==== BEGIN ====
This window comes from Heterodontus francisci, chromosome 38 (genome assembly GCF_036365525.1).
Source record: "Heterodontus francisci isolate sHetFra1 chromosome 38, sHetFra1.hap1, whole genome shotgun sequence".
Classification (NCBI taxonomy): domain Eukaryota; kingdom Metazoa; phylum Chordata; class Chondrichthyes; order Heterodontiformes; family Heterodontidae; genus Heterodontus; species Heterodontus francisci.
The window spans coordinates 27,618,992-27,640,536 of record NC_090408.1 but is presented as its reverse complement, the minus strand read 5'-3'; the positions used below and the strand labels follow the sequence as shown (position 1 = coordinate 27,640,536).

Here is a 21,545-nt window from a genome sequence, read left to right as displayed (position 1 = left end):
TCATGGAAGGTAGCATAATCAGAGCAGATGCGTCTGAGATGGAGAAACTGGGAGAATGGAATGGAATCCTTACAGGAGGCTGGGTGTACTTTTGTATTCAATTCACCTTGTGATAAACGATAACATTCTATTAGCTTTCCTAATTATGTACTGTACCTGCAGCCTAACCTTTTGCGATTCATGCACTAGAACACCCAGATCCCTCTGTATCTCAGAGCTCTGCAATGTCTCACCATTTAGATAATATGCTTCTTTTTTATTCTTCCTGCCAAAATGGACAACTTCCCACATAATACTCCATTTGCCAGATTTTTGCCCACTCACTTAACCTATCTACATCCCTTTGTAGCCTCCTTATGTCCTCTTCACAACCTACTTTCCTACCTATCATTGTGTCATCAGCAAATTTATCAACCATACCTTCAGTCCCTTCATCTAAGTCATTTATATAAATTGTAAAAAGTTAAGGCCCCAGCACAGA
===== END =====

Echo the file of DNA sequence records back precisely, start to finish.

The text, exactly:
This window comes from Heterodontus francisci, chromosome 38 (genome assembly GCF_036365525.1).
Source record: "Heterodontus francisci isolate sHetFra1 chromosome 38, sHetFra1.hap1, whole genome shotgun sequence".
Classification (NCBI taxonomy): domain Eukaryota; kingdom Metazoa; phylum Chordata; class Chondrichthyes; order Heterodontiformes; family Heterodontidae; genus Heterodontus; species Heterodontus francisci.
The window spans coordinates 27,618,992-27,640,536 of record NC_090408.1 but is presented as its reverse complement, the minus strand read 5'-3'; the positions used below and the strand labels follow the sequence as shown (position 1 = coordinate 27,640,536).

Here is a 21,545-nt window from a genome sequence, read left to right as displayed (position 1 = left end):
TCATGGAAGGTAGCATAATCAGAGCAGATGCGTCTGAGATGGAGAAACTGGGAGAATGGAATGGAATCCTTACAGGAGGCTGGGTGTACTTTTGTATTCAATTCACCTTGTGATAAACGATAACATTCTATTAGCTTTCCTAATTATGTACTGTACCTGCAGCCTAACCTTTTGCGATTCATGCACTAGAACACCCAGATCCCTCTGTATCTCAGAGCTCTGCAATGTCTCACCATTTAGATAATATGCTTCTTTTTTATTCTTCCTGCCAAAATGGACAACTTCCCACATAATACTCCATTTGCCAGATTTTTGCCCACTCACTTAACCTATCTACATCCCTTTGTAGCCTCCTTATGTCCTCTTCACAACCTACTTTCCTACCTATCATTGTGTCATCAGCAAATTTATCAACCATACCTTCAGTCCCTTCATCTAAGTCATTTATATAAATTGTAAAAAGTTAAGGCCCCAGCACAGA